Auckland Council has confirmed that more than 50 elm trees in Whitford have been found to have Dutch elm disease, a destructive and fast spreading disease that was prominent in the early 1990s.
The trees were on private land. It is the greatest number of diseased elms seen at one site in New Zealand since the disease was first found in Auckland’s Myers Park in 1989.
Auckland Council acted quickly, having the trees removed by helicopter and then processed on the site, including using insecticide to kill the beetle that spreads the disease.
Auckland Council Arboriculture and Landscape Advisor, Simon Cook, says the discovery is a timely reminder that although the disease has faded from the headlines, it remains a risk to all estimated 17,000 elm trees in Auckland and those throughout New Zealand.
Dutch elm disease is a virulent disease of Elm and Zelkova caused by the fungus Ophiostoma novo-ulmi. It is spread by the bark beetle (Scolytus multistriatus) carrying fungal spores from tree to tree, but can also spread directly through root grafting between neighbouring trees. The beetle flies during the summer months, once temperatures reach 21 degrees.
The programme is considered a national programme although the disease is still only found in Auckland. The Government transitioned the programme, which had been run by the former Ministry of Agriculture and Forestry, to the then Auckland City Council in 2007.
“Since then, we have continued a vigorous campaign, which has included monitoring, running a beetle trapping system and conducting ongoing elm surveys around Auckland,” says Mr Cook.
Mr Cook said great success has been made in controlling the disease since the outbreak in the early 1990s, but no country in the world has managed to eradicate the disease completely. The disease has been blamed for the death of the majority of elms in the United States and Europe.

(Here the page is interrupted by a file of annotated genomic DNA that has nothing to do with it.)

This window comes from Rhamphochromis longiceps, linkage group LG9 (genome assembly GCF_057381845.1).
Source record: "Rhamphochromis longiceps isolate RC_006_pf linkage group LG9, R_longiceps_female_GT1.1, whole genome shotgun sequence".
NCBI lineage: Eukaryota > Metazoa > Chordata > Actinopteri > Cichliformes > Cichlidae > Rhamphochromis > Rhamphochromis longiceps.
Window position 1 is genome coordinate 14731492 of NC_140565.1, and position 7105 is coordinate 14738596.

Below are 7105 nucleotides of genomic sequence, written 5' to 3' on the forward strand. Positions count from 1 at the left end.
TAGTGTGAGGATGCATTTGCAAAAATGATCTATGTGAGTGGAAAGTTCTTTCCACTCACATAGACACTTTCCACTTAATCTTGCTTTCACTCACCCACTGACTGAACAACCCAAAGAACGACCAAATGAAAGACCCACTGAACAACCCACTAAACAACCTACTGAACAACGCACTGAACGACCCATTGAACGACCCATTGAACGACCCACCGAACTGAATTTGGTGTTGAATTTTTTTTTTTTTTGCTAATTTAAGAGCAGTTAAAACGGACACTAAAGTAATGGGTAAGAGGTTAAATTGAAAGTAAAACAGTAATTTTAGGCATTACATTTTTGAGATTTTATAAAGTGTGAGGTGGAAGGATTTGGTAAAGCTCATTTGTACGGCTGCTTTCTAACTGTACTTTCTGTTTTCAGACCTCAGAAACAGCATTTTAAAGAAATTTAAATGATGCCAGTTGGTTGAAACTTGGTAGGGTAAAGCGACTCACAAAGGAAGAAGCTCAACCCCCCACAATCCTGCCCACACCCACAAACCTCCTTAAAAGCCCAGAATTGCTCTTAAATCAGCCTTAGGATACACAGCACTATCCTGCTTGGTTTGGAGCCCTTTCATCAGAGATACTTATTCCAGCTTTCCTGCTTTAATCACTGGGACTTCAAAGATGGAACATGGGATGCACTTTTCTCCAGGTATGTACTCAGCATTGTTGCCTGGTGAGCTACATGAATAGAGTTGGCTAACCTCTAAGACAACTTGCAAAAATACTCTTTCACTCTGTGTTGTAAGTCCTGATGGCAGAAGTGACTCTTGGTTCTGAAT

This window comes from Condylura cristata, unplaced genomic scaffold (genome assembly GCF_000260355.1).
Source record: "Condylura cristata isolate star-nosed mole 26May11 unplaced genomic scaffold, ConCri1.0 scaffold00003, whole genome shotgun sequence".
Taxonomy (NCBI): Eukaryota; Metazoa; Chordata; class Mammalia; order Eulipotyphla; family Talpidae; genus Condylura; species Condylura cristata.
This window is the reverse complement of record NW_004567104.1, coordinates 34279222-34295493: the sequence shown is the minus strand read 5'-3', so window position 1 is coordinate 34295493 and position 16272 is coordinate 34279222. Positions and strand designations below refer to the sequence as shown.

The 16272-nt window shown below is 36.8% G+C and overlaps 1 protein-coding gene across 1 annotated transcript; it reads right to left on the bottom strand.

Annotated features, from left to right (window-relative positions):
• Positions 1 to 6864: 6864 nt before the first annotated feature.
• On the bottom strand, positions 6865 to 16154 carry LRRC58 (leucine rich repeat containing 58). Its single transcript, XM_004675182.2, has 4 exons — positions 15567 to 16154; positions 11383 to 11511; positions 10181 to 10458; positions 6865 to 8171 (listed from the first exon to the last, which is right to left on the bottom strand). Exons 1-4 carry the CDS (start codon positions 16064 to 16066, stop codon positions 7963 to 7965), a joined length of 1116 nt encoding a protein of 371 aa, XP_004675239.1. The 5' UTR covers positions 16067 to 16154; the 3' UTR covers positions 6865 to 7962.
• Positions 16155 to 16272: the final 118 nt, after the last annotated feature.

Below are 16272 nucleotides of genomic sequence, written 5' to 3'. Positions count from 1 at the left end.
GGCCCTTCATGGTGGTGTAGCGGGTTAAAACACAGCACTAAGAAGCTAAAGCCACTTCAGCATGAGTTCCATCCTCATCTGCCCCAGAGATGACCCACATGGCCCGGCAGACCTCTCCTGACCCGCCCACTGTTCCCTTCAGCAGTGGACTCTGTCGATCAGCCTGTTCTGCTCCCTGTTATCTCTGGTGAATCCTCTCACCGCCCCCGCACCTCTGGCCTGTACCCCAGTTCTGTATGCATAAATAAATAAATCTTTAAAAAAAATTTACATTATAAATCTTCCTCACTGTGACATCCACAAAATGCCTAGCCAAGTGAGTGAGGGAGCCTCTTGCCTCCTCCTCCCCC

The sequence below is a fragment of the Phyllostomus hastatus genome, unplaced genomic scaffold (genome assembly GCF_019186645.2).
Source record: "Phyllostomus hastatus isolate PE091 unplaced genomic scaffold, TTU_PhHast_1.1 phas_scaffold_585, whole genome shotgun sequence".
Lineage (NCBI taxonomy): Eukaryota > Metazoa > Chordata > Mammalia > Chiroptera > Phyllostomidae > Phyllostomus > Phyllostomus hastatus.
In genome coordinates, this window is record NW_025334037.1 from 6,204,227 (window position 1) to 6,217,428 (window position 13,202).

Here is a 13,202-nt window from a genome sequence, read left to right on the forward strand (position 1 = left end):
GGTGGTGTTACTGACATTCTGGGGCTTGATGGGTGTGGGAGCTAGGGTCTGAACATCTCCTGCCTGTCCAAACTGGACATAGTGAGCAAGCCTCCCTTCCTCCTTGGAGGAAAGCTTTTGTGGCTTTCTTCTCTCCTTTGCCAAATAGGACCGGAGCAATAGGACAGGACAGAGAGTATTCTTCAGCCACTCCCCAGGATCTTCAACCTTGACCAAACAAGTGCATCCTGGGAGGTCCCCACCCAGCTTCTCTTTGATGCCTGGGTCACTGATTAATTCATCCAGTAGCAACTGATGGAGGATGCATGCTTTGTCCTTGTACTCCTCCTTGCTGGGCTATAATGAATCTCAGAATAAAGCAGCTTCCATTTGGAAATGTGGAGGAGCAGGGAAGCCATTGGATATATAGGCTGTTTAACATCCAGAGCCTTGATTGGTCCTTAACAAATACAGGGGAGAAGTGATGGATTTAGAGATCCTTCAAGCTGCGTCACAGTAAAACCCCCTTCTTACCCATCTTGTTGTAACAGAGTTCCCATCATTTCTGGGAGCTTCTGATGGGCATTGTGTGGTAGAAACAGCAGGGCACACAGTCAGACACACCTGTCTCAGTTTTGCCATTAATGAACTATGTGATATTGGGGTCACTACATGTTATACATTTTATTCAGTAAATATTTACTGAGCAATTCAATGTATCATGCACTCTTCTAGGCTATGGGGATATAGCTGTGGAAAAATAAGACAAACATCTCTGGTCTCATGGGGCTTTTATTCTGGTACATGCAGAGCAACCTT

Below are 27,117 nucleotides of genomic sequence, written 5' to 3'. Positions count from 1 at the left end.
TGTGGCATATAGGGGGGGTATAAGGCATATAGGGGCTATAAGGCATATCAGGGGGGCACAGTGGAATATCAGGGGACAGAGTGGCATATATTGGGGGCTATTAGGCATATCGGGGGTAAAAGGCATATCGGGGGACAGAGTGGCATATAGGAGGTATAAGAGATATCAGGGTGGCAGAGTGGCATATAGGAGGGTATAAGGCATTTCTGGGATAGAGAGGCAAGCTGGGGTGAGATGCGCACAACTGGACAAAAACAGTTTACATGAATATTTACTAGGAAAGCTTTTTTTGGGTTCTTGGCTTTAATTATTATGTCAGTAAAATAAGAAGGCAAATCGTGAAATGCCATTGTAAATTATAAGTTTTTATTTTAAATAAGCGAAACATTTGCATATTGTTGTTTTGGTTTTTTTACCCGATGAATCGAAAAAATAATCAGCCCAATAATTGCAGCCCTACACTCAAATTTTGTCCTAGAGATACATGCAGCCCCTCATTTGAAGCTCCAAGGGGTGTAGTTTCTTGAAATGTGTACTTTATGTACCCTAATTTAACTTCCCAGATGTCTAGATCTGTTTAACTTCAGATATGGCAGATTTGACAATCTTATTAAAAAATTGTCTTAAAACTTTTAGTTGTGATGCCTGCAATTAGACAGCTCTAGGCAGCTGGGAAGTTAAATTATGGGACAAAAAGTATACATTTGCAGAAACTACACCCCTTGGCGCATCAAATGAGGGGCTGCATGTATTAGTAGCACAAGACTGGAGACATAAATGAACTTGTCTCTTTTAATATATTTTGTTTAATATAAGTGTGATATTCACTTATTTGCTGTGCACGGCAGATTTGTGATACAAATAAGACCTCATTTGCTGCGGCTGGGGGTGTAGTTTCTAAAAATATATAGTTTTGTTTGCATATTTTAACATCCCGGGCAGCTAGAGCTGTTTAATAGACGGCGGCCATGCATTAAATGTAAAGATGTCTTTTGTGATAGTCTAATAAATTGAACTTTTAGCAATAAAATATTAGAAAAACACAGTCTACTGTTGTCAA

Elms are a very common urban and agrarian tree throughout New Zealand. In many parts of Auckland, one in 10 properties has elms. Elm trees are easily distinguished by their large leaves, which feature serrated edges, symmetrical veins, and an asymmetrical base.
“Identifying infected trees is critical so owners of elm trees should watch for signs of wilting, curling, or yellowing leaves or dying or dead branches and trees,” says Mr Cook.
After a positive identification was made of the disease on a couple of the trees at Whitford, an extensive search was made in the surrounding area and the whole valley of infected trees was discovered.
Mr Cook said that if the disease spread, it would kill all elms in Auckland, which is why the council was acting quickly to deal with the problem.
“The disease is nearly always fatal. It often kills trees it infects in just a few months and can sometimes kill in as little as two weeks. Infected trees always have to be removed to prevent the disease spreading further and to prevent dying trees becoming a hazard.”
Anyone who thinks they have found an infected tree, is advised to contact Auckland Council on 09 301 0101.
Movement controls prohibit the movement of elm material in and out of the Auckland area between the Bombays and Albany. Storage of elm wood is also prohibited under the Biosecurity Act 1993.